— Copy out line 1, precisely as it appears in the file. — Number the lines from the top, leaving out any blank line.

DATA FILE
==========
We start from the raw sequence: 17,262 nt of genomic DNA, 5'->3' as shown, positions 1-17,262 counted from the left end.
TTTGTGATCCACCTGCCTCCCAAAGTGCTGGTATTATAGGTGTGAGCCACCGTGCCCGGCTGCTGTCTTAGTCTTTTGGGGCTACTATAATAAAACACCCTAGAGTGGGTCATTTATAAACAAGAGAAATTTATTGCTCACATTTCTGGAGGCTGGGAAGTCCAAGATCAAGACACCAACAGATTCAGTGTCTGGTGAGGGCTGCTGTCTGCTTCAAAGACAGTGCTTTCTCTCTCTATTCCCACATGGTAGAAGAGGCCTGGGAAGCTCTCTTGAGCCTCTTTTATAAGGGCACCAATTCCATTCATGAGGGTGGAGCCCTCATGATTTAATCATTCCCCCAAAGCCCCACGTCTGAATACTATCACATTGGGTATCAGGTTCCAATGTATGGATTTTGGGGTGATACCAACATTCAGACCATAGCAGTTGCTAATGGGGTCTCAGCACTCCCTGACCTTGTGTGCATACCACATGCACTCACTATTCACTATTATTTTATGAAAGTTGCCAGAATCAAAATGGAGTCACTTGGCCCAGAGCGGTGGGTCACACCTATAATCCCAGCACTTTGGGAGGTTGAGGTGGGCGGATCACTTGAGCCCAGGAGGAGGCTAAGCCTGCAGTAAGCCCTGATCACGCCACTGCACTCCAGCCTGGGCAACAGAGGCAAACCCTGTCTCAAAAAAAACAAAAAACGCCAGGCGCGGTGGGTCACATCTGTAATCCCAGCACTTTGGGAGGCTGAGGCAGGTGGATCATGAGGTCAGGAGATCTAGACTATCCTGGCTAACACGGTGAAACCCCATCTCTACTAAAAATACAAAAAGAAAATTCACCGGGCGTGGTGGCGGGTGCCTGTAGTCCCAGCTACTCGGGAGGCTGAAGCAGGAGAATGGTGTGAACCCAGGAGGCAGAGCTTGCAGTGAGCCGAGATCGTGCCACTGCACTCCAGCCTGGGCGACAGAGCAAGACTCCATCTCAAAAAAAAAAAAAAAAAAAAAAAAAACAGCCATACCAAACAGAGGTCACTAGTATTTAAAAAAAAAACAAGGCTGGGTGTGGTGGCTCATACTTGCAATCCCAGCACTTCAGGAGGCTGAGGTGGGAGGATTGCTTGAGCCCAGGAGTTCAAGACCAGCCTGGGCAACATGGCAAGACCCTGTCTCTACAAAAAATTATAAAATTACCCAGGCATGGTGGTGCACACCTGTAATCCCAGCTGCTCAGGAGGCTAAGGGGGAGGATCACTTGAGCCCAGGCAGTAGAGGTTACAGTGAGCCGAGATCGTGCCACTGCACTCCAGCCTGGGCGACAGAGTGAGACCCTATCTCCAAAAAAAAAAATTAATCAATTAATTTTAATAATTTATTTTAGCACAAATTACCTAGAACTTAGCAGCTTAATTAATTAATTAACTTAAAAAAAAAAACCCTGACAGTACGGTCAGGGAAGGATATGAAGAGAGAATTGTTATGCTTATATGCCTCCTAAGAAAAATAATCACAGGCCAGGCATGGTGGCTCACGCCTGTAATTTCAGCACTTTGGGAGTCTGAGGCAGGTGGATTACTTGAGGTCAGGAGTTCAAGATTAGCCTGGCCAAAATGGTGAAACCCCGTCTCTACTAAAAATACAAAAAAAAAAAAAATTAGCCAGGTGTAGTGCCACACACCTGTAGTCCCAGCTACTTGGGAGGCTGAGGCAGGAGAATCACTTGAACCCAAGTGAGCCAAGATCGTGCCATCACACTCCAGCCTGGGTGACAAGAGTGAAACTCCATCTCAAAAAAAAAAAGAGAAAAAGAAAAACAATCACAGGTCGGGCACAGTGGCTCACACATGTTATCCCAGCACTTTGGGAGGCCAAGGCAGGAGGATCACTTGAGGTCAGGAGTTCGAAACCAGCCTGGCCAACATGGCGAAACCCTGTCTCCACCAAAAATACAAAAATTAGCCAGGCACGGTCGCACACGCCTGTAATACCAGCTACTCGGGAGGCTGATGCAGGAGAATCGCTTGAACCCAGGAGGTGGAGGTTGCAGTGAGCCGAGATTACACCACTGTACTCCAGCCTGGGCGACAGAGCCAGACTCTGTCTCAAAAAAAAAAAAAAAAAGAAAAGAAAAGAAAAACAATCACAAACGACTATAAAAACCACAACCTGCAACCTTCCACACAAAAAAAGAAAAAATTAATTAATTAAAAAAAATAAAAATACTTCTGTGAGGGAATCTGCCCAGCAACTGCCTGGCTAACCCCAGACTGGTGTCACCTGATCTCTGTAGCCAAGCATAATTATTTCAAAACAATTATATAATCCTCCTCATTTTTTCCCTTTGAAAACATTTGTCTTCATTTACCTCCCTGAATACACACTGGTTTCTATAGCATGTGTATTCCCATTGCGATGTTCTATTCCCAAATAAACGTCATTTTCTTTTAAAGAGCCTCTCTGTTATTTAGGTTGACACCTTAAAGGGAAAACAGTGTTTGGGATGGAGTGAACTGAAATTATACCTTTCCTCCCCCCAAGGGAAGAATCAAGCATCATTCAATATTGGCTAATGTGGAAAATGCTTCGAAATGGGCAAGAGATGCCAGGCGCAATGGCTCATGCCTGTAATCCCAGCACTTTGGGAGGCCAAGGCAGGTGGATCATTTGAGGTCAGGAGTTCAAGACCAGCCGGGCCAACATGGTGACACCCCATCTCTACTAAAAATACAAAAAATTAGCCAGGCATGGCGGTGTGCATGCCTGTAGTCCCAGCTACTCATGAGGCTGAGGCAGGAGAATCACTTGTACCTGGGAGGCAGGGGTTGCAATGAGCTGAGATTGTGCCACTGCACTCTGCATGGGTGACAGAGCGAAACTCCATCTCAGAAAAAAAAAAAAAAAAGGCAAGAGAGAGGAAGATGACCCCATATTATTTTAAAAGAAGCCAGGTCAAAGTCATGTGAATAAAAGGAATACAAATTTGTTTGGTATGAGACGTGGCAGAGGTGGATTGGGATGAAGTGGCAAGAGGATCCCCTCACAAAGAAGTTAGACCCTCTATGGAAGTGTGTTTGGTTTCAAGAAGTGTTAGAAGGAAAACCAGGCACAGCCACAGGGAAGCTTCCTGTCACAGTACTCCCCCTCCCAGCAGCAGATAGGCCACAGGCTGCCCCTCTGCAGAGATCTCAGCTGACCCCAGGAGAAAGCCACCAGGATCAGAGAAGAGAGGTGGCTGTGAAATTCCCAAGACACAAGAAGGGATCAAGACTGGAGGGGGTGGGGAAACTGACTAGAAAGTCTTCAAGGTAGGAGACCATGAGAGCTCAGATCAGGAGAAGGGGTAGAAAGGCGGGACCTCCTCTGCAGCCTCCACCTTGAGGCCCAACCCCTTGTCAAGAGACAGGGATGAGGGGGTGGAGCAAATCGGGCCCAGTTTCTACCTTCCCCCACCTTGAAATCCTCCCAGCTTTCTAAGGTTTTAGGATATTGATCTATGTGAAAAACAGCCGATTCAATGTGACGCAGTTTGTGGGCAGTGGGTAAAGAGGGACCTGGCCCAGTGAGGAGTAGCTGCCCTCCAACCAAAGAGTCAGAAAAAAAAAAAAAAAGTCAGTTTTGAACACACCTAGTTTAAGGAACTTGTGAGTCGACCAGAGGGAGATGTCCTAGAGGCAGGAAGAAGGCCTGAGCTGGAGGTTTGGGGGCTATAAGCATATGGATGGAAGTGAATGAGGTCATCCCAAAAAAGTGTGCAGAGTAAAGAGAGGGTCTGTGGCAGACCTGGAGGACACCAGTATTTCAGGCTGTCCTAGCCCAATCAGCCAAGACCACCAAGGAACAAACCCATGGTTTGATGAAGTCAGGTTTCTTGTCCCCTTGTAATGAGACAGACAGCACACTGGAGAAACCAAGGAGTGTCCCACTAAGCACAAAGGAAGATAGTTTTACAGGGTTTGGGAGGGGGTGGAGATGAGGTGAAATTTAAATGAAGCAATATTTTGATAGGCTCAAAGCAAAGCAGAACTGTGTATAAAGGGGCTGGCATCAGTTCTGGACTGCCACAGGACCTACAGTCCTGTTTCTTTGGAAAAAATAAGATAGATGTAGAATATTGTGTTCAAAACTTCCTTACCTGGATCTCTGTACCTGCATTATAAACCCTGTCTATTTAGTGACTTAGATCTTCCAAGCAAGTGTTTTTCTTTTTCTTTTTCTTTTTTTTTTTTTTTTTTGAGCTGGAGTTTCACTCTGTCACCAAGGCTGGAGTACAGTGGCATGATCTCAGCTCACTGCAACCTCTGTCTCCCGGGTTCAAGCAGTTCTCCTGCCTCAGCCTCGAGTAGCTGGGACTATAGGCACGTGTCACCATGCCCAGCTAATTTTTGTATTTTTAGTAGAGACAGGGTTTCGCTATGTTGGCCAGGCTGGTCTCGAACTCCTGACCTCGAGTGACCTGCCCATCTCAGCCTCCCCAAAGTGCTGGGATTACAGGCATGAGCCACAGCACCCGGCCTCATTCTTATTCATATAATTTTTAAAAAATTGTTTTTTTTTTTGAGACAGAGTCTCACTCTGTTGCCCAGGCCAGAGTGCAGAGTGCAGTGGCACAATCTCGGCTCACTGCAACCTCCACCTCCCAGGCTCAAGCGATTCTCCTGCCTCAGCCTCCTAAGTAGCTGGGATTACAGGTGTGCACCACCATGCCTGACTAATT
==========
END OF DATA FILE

We start from the raw sequence: 17,262 nt of genomic DNA, 5'->3' as shown, positions 1-17,262 counted from the left end.